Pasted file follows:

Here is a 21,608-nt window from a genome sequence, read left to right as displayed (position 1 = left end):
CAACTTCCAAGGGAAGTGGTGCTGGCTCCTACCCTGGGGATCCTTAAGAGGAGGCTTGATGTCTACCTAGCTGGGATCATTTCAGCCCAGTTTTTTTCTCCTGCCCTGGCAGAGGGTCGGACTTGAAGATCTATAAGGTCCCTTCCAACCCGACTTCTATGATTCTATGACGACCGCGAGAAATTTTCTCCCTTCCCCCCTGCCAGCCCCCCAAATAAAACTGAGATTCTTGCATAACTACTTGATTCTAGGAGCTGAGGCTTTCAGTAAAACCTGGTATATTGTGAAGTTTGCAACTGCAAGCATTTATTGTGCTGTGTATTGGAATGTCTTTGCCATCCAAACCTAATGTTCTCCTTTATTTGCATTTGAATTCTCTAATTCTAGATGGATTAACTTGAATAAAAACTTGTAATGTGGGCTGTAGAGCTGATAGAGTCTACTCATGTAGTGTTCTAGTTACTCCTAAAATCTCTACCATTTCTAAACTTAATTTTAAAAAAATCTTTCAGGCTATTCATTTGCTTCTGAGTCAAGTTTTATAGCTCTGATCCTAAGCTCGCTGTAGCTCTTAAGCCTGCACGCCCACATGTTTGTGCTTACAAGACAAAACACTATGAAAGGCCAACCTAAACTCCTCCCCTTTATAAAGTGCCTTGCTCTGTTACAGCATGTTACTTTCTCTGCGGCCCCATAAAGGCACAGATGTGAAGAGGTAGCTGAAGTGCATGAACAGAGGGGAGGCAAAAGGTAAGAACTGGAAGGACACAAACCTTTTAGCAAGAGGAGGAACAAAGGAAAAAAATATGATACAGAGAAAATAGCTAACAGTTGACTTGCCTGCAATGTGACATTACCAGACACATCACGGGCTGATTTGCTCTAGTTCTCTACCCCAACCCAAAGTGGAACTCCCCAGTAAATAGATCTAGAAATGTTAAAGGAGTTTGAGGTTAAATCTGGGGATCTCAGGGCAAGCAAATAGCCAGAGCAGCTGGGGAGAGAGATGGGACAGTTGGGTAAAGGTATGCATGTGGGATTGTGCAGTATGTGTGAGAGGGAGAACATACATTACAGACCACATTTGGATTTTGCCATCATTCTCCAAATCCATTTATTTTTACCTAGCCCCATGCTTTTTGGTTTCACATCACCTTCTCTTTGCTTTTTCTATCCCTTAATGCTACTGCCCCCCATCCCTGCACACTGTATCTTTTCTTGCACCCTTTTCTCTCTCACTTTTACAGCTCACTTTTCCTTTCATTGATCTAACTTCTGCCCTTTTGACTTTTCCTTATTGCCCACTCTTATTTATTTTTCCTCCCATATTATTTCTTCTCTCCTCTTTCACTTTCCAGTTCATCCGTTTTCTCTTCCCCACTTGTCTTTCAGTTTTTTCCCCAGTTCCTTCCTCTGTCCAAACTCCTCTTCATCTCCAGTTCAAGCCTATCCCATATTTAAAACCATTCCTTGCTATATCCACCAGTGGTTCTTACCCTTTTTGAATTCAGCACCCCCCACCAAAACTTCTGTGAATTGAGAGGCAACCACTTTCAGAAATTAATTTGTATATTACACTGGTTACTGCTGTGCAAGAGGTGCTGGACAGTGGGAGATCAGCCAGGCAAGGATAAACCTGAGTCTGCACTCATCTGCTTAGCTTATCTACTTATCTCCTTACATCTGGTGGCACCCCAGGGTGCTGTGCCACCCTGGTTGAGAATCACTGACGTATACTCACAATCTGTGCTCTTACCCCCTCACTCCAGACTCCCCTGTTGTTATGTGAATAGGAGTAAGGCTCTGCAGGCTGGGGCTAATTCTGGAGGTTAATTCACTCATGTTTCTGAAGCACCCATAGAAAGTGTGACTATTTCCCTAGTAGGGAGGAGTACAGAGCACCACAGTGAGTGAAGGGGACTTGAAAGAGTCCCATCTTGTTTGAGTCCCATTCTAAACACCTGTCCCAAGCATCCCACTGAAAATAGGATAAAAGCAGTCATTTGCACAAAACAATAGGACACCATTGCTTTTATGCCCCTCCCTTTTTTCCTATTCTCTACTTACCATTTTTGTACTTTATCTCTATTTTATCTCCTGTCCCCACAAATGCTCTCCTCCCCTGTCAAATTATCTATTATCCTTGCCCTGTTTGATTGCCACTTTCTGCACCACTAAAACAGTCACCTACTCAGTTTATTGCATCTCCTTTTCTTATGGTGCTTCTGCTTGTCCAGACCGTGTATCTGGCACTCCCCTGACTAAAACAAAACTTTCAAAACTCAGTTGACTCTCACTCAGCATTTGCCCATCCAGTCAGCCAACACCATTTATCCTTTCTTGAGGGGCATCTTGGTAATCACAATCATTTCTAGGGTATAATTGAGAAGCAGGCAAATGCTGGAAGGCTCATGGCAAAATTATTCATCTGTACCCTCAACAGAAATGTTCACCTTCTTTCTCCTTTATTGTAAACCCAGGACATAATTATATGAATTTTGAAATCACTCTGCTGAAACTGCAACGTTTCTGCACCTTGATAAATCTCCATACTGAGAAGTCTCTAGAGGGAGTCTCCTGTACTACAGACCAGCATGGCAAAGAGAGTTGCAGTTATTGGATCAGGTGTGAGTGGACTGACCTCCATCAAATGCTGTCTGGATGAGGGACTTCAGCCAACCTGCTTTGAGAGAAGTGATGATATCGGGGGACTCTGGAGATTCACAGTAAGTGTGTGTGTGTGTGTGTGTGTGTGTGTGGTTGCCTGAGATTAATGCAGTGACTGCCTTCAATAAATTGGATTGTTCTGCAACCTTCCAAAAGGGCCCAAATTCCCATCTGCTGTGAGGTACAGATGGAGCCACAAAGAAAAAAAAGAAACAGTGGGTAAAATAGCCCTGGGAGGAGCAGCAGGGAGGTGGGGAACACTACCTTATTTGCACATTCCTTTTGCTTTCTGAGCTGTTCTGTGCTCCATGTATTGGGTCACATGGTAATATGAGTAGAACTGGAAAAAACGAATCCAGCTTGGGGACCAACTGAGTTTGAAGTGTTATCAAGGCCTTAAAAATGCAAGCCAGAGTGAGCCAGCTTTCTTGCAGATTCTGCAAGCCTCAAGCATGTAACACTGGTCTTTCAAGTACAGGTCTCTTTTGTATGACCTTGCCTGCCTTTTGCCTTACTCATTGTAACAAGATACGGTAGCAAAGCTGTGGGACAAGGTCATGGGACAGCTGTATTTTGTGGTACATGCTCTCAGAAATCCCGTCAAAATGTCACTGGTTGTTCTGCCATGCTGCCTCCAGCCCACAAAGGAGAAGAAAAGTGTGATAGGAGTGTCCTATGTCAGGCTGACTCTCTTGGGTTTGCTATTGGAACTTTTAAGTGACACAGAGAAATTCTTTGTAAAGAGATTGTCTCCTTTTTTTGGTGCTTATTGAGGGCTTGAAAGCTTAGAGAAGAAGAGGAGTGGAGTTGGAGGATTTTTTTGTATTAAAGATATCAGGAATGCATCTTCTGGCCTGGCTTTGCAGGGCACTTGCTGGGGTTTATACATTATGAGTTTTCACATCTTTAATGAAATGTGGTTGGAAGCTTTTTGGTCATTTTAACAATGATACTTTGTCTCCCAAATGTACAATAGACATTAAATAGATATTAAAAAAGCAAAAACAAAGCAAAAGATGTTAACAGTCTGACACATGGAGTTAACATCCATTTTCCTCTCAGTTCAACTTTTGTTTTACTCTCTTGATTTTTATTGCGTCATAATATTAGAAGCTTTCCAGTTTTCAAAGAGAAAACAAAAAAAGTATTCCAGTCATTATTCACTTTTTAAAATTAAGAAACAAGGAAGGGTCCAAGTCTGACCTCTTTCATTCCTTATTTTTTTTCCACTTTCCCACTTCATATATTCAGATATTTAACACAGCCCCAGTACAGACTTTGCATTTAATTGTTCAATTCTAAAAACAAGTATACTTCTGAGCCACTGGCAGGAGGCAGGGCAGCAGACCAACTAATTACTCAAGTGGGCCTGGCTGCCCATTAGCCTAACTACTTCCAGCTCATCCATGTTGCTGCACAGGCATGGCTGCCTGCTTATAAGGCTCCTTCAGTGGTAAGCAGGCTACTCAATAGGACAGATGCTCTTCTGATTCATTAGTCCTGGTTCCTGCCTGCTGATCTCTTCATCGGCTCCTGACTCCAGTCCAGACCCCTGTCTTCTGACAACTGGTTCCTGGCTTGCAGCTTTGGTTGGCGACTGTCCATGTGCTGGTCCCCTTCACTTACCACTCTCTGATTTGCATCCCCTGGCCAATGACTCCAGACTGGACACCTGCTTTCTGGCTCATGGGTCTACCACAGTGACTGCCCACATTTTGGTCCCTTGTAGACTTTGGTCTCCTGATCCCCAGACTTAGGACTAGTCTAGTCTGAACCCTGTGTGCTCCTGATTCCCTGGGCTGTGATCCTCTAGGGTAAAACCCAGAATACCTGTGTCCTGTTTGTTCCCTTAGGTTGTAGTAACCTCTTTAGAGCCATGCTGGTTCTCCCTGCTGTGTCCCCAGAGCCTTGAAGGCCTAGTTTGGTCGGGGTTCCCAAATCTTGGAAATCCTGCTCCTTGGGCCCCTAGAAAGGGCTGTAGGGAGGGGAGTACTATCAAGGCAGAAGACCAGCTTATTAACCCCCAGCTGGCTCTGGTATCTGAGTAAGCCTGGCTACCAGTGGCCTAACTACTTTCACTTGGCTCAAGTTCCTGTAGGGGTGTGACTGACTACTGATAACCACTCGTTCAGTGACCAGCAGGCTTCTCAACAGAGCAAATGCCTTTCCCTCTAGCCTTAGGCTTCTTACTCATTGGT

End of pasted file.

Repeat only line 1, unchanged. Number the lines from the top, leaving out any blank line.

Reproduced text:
Here is a 21,608-nt window from a genome sequence, read left to right as displayed (position 1 = left end):